Kathy & Mark visit Les Calanques • October 30 - November 7, 2013

Continuing our Fall vacation theme, we made the not-too-long drive down to Cassis and Les Calanques, France's answer to Norway's fiords, and Laguna Beach. We met a couple friends there, Gini and Tina, and enjoyed climbing with them for a few days before their return to Paris and the US. Then, off on our own we had a number of fantastic adventure climbs, Calanques Classics.

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Our first day, with Tina (in the lead) and Gini on Diedre Guem.


Gini starts up the dramatic, but easy last pitch of Diedre Guem.


After the Diedre Guem, we did a number of one-pitch routes on perfect rock, in an area known as l'Ouro.


The next day, Gini joined us on l'Hallu Nulle. Mark starts up the first pitch.


Looking back at the belay from virtually the same spot as the previous photo. We love those routes that start at the water's edge.


The next day, all four of us went to the Calanque En Vau. Kathy and Mark did the Sans Souci Integrale and Le Sans Nom, while Tina and Gini did Saphir. That's Tina celebrating at the top of Saphir.


On our fourth day, unfortunately without our companions, we visited a sector new to us, called Rumpe Cuou. We did a combination of routes, starting with three pitches of Le Farniente des Oursins (mouse over the image to see the first 3 and a half pitches. Then we continued up another 3 pitches on a new route not found in our guidebook. Very fun.


Looking down the second pitch, a superb slab of cracked limestone.


Another climber on the line just next to ours.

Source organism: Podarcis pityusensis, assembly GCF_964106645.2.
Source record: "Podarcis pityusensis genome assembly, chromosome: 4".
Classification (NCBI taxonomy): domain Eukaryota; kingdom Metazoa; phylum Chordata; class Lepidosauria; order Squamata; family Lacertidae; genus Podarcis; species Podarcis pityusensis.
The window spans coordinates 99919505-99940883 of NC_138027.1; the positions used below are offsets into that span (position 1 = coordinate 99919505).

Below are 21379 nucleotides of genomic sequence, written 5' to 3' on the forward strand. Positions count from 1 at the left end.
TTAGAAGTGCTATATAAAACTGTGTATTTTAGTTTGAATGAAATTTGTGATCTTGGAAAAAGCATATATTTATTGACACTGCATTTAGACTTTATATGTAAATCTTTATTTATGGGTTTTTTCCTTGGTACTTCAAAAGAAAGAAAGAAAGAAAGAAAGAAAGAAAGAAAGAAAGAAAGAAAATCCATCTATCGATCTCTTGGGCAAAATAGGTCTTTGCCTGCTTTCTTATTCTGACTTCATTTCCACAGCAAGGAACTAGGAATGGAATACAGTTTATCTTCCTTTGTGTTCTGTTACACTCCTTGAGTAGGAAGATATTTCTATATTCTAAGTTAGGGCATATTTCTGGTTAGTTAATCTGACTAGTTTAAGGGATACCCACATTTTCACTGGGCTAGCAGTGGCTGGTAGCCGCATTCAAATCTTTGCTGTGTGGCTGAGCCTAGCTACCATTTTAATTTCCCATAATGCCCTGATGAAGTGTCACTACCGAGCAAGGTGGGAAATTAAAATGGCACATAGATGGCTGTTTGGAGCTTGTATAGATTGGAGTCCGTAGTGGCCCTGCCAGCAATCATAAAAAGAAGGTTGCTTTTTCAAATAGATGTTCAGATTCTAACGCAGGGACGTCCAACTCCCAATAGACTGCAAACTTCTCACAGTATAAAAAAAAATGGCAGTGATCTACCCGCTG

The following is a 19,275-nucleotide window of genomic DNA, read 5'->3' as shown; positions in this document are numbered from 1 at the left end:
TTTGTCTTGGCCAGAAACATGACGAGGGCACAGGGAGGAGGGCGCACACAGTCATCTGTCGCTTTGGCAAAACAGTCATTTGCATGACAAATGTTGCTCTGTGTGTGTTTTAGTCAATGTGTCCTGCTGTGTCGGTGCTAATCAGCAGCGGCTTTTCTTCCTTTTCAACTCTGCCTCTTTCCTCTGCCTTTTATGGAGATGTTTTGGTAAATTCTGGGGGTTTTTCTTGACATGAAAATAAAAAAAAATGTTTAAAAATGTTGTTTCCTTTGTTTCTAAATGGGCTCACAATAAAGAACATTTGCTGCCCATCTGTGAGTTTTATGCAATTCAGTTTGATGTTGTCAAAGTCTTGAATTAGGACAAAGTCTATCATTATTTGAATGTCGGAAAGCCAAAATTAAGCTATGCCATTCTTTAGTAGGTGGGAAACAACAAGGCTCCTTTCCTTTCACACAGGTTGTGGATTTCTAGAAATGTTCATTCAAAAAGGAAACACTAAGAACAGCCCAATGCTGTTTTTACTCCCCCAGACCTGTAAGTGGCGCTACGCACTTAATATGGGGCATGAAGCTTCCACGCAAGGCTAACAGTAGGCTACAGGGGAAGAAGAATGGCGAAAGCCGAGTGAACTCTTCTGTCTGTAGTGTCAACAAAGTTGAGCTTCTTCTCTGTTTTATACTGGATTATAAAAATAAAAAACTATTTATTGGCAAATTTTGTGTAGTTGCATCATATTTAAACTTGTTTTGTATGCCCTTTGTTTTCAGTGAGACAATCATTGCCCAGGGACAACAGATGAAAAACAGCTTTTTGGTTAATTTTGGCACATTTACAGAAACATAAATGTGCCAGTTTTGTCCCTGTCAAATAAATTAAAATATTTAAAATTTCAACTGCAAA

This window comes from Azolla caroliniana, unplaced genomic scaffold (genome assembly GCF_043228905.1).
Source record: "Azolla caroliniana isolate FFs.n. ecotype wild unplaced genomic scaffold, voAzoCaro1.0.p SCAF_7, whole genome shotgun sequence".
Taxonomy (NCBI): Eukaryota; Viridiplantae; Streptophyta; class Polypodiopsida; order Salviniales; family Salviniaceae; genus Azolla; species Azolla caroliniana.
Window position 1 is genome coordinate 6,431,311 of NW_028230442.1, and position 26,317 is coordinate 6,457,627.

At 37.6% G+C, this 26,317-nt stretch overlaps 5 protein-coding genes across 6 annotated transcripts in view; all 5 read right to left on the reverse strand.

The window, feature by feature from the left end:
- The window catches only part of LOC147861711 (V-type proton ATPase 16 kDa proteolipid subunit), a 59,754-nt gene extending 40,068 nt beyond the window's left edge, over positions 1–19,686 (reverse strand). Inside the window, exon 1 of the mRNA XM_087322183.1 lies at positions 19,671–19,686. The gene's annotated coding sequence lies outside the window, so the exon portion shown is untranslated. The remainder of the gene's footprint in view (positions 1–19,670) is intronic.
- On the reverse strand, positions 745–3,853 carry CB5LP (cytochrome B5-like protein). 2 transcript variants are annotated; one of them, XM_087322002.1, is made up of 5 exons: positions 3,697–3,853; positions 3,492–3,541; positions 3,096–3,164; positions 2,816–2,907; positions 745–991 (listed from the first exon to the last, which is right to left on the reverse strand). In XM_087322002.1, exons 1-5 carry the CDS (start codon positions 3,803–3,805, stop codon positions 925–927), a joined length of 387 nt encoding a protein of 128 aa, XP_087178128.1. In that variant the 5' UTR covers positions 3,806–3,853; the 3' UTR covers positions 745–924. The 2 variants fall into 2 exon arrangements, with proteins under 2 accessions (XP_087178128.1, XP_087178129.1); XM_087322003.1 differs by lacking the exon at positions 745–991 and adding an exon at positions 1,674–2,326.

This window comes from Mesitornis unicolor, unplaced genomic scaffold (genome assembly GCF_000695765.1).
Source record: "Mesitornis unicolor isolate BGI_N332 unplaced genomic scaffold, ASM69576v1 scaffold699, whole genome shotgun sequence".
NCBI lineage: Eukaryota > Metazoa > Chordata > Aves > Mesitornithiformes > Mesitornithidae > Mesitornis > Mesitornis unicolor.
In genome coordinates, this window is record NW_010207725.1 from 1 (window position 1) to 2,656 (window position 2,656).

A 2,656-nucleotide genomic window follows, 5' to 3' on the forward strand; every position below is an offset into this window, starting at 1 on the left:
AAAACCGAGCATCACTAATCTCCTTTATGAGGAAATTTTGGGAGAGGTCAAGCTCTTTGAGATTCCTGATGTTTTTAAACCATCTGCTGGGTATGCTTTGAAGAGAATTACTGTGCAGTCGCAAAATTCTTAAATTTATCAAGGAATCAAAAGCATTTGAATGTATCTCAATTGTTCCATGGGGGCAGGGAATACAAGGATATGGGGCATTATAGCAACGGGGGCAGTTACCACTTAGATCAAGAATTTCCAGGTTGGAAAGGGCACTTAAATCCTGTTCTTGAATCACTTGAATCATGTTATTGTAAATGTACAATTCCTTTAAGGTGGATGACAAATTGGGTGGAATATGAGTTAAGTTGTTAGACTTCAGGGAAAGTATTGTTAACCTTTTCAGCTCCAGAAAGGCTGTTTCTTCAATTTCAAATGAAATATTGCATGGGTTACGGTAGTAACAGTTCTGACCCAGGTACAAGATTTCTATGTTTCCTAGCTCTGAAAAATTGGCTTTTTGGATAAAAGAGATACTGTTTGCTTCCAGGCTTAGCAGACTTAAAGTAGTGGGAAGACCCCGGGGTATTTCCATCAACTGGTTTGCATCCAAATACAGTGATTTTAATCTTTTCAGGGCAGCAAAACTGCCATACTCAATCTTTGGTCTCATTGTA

The route ends on a wee summit.


Looking out towards Ile Riou.


The following day, we hiked into the Eissadon and climbed an absolutely wonderful route called "Et la Mer Profonde et Bleue"

Mouse over the route to see the somewhat complicated approach and route. To get to the climb, one traverses in from the left, across a couple easy pitches, then up into a large arch. Here rappel 30 meters and then follow this with a sideways pitch to get on to the pillar proper. Rappel again, to get down to the water. Then it is all up to the top of the pillar.


Our second sideways pitch, getting to the pillar.


Looking back in the other direction from the belay on the pillar.


Finally, we are established on the route, climbing amazing sculpted rock.


Looking down on the Aiguille de l'Eissadon, the site of a later adventure.


Poor weather was forecast for the following day, so we decided to take in the sights of Marseille. This is the Vieux Port.


There is a wonderful installation created by Norman Foster, a giant reflective ceiling.


And in addition, a series of "wild" animals.




We walked through Le Panier, "old" Marseille. This is La Vieille Charité, an eighteenth century almshouse for the poor.


The Cathédrale de la Major.




With a somewhat better forecast for the next day, we came back to Rumpe Cuou and climbed a fun 3-pitch route called Les Pieds dans le Plat.


Unfortunately, on the last pitch it started raining lightly, so the day's climbing was over.


And the next day, back to Sormiou, to Le Couchant, a super classic on the Bec de Sormiou.


Wonderful rock on a steep wall.




Our last day's climbing before returning home was without a doubt our best. We did a modern route called Sur les Traces de Gaston, on the Aiguille de l'Eissadon. Mouse over the image to see the spiraling route.


The climb starts nearly in the water. In fact, with the sea in a slightly agitated state we were wondering if the route was feasible. But it all worked out with only occasional refreshing splashing. Here, Kathy comes round the end of the first pitch.


This, the second pitch, is perhaps one of the shortest in France, only some 3 meters long. But certainly quite memorable! It is a bit of a stretch to get across this gap.


And the start of the 3rd pitch.


A couple pitches later, the route climbs up and left, across this steep wall.


But then, it descends once again to the water's edge. This is The spot where we got the most wet.


Finally, we have left the water, and are now well into climbing up the Aiguille. Kathy comes across a steep traverse.


Looking down on the hardest pitch of the route. Very dramatic.


The final, difficult moves to the belay.


Two more easier pitches lead back up sunny rock to the summit.


A great way to end a fine week.

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